5. Fish Thoran
  6. Quick Vegetable Biryani
  7. “Pizza Dosa” or “Dosa Pizza”??
  8. Date ‘n’ Choco Fudge in 10 minutes
  9. Sprouted Green Gram/Cherupayar Thoran

Womanly-thoughts

  1. “Why do muslim women have to beg for their rights?”
  2. Do feminists ruin families?
  3. Why/why not should women dress modestly/provocatively?
  4. How easy is it to undergo a divorce?
  5. Feminism Tag..but Am I a feminist?
  6. How do we program the baby machine to output baby boys alone?
  7. How important is it for you,to remain faithful in your marriage?
  8. Winning the war-through women..
  9. How do I make his beard catch fire?
  10. Why are women enemies to each other?

Islamic Thoughts

  1. “No time to complain, time to be wise”
  2. “Slay all infidels”..Wow,is Quran so violent???
  3. “How do you, as Muslim, see me and others like me in the light of the teachings of the Qur’an?”
  4. War ethics ‘n’ rules in Islam..
  5. Am I,as a muslim,responsible for the acts of others muslims who interpret Quran wrongly & move around with bombs?
  6. The drama of divorce over phone,email and SMS..
  7. One Quran,but infinite interpretations..WHY?
  8. Living Ramdan,the Islamic way..
  9. “Muhammad was a pedophile..”
  10. Quran asks men to beat their wife!!
  11. Is this what Islamic polygamy is all about?
  12. Muslims hate Jews??????????
  13. Remembering Prophet Muhammad (and his multiple wives) on his birthday
  14. Stoning to death-How and Why is it a part of Islam?
  15. Fatwa Drama-Behind the curtain..
  16. Worship in space!

World Around

  1. Pragmatics between moral police and one’s freedom of expression
  2. Why does Government push Hajj subsidy down the throats of Indian muslims?
  3. Migrant issues – Qatar and Maharashtra,a comparison.
  4. History of Israel-Palestein conflict -as and how lightly my small brain process it.
  5. What went wrong with Pakistan as a nation?
  6. Why isn’t this ‘terrorism’, but just ‘communal-issues’?
  7. The unholy secrets and not-so-divine divinity of the church..
  8. Who decides the fine line between absolute and relative freedom of expression?
  9. What have you done so far,as to wipe out the menace of terrorism?

Random Rants

  1. Disclaimer..
  2. My lovely garden 😉
  3. Holding hands..for a lifetime.
  4. How do I control my anger before it controls me..
  5. Smile Pinki.. bringing smile to thousands of kids with cleft lips..
  6. Tagged – Soft,Melodious and Soulful songs..
  7. Tag-on various bits of my life…

Science

  1. The Weight Of The Human Soul
  2. Will your body decay if you RIP while in outer space?
  3. How much water would it take to extinguish the sun?
  4. “Diamond is forever”…Oh no…Its NOT…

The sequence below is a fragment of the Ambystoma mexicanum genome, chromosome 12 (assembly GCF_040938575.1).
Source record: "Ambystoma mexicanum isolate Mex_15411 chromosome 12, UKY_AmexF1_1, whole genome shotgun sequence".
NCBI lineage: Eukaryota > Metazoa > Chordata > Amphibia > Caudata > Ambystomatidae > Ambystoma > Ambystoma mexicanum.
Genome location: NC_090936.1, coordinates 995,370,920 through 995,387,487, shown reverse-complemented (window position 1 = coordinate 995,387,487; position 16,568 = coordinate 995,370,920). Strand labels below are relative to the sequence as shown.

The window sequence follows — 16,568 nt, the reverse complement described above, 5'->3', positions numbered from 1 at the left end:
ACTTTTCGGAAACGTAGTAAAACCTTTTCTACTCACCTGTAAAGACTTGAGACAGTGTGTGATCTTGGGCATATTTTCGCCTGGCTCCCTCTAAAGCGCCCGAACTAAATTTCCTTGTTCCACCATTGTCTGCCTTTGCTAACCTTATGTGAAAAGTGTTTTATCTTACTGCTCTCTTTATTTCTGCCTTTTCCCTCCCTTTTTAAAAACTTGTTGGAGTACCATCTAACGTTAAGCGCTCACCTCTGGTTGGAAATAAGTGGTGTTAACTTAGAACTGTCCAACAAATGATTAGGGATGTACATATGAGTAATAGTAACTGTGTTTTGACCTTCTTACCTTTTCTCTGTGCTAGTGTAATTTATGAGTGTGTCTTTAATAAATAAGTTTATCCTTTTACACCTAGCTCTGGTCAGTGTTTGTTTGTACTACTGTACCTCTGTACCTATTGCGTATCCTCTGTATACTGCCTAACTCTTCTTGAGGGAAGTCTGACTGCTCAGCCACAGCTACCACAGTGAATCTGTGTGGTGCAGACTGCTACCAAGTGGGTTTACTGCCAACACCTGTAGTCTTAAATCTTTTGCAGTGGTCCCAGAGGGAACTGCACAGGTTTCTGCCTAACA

5. Biting nails;Biting fungus and dirt!
  6. Rate your fear of intimacy
  7. How do blind people dream?

Good day to all..

Get educated as to get abused more!

Now that’s a contradictory statement, isn’t it? I had always been deluded into the notion that domestic violence happens with those women who are less educated, who have low self-esteem and are intimidated to seek help. Sadly, the fact tells it otherwise. Contradicting the notion that domestic violence is primarily a problem afflicting the socially marginalized, it is found that women with higher education are up to 50 percent more likely to fall victim to violence.

 

 

Violence against women is an issue throughout the world. But every community adds its own dimensions to perpetuate the violence. Cultural evils like dowry demands, social evils like alcoholism, patriarchy and its stereotypes add as fuel to make the situation more pathetic. Much has been discussed about domestic violence on various levels of society. Domestic violence being a broad topic, with different issues as causes, dealing with it, consequences and like,I’ld like to focus on correlation between level of education and rate of abuse.

 

 

Talk of domestic violence usually conjures up images of poor, illiterate women, unaware of their rights and economically dependent on their husbands for survival. In a recent study that examined domestic abuse in Egypt, Chile, India, and the Philippines, the evidence shows that domestic violence knows no boundaries of race, class, or geography. What surprised some was that in India, the higher a woman’s education the more likely it is that she will be abused.

 

 

“Kumud Sharma of the Centre for Women’s Development Studies in New Delhi traced the correlation between education and domestic violence to patriarchal attitudes. “Educated women are aware of their rights,” she said. “They are no longer willing to follow commands blindly. When they ask questions, it causes conflicts, which, in turn, leads to violence. In many Indian states, working women are asked to hand over their paycheck to the husband and have no control over their finances. So, if they stop doing so or start asserting their right, there is bound to be friction.”